Respiration rate, heart rate, and heart rate variability are some health metrics that are easily measured by consumer devices and which can potentially provide early signs of illness. Furthermore, mobile applications which accompany wearable devices can be used to collect relevant self-reported symptoms and demographic data. This makes consumer devices a valuable tool in the fight against the COVID-19 pandemic. We considered two approaches to assessing COVID-19 - a symptom-based approach, and a physiological signs based technique. Firstly, we trained a Logistic Regression classifier to predict the need for hospitalization of COVID-19 patients given the symptoms experienced, age, sex, and BMI. Secondly, we trained a neural network classifier to predict whether a person is sick on any specific day given respiration rate, heart rate, and heart rate variability data for that day and and for the four preceding days. Data on 1,181 subjects diagnosed with COVID-19 (active infection, PCR test) were collected from May 21 - July 14, 2020. 11.0% of COVID-19 subjects were asymptomatic, 47.2% of subjects recovered at home by themselves, 33.2% recovered at home with the help of someone else, 8.16% of subjects required hospitalization without ventilation support, and 0.448% required ventilation. Fever was present in 54.8% of subjects. Based on self-reported symptoms alone, we obtained an AUC of 0.77 +/- 0.05 for the prediction of the need for hospitalization. Based on physiological signs, we obtained an AUC of 0.77 +/- 0.03 for the prediction of illness on a specific day with 4 previous days of history. Respiration rate and heart rate are typically elevated by illness, while heart rate variability is decreased. Measuring these metrics can help in early diagnosis, and in monitoring the progress of the disease.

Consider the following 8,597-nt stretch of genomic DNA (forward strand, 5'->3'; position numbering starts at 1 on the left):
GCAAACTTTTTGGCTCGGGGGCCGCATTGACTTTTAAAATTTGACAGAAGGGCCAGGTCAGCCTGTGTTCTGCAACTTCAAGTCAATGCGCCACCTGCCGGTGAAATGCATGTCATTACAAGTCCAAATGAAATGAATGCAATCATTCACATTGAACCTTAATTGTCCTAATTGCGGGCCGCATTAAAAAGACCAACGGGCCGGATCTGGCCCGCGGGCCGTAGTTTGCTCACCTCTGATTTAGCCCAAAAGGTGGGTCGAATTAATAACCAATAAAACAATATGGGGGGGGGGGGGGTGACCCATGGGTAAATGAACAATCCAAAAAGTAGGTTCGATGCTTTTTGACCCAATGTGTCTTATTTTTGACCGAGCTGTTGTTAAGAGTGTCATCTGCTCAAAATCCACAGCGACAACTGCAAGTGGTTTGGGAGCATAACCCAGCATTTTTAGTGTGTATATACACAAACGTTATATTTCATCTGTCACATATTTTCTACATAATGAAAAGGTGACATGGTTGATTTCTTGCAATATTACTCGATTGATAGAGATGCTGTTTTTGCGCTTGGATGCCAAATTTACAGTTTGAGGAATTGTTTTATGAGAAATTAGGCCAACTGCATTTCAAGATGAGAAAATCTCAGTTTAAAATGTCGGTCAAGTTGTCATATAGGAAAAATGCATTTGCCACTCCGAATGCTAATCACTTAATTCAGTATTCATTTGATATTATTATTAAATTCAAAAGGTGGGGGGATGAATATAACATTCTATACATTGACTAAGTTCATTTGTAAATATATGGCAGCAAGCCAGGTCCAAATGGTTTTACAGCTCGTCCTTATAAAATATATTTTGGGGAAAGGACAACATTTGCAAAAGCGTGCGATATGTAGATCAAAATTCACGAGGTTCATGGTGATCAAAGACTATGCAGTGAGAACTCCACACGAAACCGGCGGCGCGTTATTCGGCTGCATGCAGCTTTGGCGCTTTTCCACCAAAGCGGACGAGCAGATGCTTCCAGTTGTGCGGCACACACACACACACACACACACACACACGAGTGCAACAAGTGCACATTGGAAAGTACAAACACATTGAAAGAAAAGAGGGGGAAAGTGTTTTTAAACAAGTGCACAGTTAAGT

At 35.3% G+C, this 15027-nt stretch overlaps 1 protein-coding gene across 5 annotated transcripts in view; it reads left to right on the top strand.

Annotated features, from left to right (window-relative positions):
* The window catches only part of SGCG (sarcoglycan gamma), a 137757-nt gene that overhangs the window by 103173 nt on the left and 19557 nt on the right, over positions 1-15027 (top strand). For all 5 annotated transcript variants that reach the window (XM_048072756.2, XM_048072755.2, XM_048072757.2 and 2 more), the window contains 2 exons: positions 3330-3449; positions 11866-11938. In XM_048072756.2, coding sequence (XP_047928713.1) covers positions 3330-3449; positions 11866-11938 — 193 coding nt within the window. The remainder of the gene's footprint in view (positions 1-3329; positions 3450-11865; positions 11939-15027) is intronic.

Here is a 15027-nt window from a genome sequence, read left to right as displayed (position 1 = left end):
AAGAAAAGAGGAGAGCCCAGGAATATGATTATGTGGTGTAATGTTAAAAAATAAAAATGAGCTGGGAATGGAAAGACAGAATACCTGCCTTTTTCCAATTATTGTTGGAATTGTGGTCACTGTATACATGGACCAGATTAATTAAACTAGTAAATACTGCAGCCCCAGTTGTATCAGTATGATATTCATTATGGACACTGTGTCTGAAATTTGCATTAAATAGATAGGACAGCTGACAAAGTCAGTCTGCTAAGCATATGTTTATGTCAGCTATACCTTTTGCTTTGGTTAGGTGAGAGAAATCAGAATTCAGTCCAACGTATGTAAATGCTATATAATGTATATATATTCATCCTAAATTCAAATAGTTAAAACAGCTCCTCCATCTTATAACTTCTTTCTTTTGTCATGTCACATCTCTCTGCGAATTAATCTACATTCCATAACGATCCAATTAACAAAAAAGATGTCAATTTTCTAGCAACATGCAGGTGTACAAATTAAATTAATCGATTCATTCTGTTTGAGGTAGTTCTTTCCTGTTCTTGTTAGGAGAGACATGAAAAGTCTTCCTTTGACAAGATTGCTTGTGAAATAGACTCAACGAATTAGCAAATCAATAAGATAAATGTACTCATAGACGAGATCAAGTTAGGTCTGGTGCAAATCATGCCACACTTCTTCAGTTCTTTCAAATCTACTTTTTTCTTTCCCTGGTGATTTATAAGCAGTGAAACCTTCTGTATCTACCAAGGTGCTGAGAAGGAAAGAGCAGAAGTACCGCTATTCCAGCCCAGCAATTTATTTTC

Synthesis of reversible logic circuits has gained great atten- tion duringthe last decade. Various synthesis techniques have been pro- posed, somegenerate optimal solutions (in gate count) and are termed as exact, whileothers are scalable in the sense that they can handle larger functions butgenerate sub-optimal solutions. Although scalable synthe- sis is very muchessential for circuit design, exact synthesis is also of great importance as ithelps in building design library for the synthesis of larger functions. In thispaper, we propose an exact synthesis technique for re- versible circuits usingmodel checking. We frame the synthesis problem as a model checking instance andpropose an iterative bounded model checking calls for an optimal synthesis.Experiments on reversible logic benchmarks shows successful synthesis ofoptimal circuits. We also illus- trate optimal synthesis of random functionswith as many as 10 variables and up to 10 gates.